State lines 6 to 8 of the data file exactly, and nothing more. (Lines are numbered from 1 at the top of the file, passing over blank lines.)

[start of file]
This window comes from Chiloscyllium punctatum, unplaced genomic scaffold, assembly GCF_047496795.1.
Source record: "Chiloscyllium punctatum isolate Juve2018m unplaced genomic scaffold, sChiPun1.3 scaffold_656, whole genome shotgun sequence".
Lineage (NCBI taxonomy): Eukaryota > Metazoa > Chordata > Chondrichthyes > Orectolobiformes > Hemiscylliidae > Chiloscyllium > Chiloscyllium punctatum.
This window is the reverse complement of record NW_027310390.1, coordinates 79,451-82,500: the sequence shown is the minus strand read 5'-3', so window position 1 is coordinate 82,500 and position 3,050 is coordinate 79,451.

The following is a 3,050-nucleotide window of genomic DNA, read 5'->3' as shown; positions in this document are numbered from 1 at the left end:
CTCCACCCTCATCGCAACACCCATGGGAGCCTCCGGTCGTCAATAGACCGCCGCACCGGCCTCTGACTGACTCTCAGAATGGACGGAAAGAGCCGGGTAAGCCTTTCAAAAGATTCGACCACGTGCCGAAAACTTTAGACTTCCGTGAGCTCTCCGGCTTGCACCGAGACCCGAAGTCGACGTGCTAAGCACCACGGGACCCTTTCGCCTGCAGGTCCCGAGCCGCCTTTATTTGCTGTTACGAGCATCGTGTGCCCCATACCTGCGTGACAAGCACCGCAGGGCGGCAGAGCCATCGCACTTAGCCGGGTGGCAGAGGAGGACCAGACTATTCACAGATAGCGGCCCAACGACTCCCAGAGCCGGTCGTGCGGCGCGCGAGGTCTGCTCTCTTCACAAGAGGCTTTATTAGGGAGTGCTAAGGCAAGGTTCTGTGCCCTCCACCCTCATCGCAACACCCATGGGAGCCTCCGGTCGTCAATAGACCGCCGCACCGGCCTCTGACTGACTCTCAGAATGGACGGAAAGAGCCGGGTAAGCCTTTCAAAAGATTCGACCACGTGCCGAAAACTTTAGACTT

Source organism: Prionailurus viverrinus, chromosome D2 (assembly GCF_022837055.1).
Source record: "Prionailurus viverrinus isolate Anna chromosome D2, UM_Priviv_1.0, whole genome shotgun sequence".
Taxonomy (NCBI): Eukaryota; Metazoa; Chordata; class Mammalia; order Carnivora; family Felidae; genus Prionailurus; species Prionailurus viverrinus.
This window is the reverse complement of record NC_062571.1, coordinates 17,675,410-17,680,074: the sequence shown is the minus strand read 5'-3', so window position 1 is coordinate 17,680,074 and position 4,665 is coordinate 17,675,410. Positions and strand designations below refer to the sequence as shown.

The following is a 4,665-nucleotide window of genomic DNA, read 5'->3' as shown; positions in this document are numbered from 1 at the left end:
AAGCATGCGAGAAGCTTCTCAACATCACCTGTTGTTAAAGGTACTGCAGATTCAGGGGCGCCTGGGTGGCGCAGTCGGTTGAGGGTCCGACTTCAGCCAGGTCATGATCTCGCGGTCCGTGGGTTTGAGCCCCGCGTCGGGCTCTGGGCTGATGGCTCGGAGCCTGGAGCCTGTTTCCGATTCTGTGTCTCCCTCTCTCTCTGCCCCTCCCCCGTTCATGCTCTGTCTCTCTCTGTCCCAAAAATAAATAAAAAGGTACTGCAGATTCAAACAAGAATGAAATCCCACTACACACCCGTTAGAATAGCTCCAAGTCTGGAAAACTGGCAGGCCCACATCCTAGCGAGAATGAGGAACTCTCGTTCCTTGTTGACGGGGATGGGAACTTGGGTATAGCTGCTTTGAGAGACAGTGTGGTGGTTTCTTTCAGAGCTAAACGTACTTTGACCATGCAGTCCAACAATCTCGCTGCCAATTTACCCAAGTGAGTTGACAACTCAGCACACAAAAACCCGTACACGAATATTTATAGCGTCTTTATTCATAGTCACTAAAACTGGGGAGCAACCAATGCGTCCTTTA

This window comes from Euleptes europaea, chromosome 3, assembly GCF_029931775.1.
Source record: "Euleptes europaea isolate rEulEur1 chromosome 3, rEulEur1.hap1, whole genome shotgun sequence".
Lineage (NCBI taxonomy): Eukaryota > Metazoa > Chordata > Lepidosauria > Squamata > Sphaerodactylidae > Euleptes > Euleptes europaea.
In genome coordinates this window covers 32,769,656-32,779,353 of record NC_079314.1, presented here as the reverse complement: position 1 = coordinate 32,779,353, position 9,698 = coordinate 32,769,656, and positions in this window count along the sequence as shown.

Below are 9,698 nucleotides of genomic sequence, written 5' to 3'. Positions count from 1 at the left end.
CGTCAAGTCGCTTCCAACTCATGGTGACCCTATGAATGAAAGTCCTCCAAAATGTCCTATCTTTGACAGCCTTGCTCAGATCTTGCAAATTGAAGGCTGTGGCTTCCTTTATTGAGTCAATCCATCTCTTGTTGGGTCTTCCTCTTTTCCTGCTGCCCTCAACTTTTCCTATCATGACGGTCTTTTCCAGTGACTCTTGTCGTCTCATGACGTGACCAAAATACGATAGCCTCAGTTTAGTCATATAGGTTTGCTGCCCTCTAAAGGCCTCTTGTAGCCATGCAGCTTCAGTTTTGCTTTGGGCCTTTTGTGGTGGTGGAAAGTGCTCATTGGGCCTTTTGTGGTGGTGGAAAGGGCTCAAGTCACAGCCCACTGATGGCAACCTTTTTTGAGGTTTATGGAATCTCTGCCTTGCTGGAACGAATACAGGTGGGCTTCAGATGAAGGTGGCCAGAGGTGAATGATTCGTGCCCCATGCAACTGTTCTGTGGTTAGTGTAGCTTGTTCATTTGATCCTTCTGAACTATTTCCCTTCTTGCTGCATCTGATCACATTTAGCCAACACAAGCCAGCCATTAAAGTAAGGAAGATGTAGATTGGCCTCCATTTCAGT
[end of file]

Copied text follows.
CTCCACCCTCATCGCAACACCCATGGGAGCCTCCGGTCGTCAATAGACCGCCGCACCGGCCTCTGACTGACTCTCAGAATGGACGGAAAGAGCCGGGTAAGCCTTTCAAAAGATTCGACCACGTGCCGAAAACTTTAGACTTCCGTGAGCTCTCCGGCTTGCACCGAGACCCGAAGTCGACGTGCTAAGCACCACGGGACCCTTTCGCCTGCAGGTCCCGAGCCGCCTTTATTTGCTGTTACGAGCATCGTGTGCCCCATACCTGCGTGACAAGCACCGCAGGGCGGCAGAGCCATCGCACTTAGCCGGGTGGCAGAGGAGGACCAGACTATTCACAGATAGCGGCCCAACGACTCCCAGAGCCGGTCGTGCGGCGCGCGAGGTCTGCTCTCTTCACAAGAGGCTTTATTAGGGAGTGCTAAGGCAAGGTTCTGTGCCCTCCACCCTCATCGCAACACCCATGGGAGCCTCCGGTCGTCAATAGACCGCCGCACCGGCCTCTGACTGACTCTCAGAATGGACGGAAAGAGCCGGGTAAGCCTTTCAAAAGATTCGACCACGTGCCGAAAACTTTAGACTT

Source organism: Prionailurus viverrinus, chromosome D2 (assembly GCF_022837055.1).
Source record: "Prionailurus viverrinus isolate Anna chromosome D2, UM_Priviv_1.0, whole genome shotgun sequence".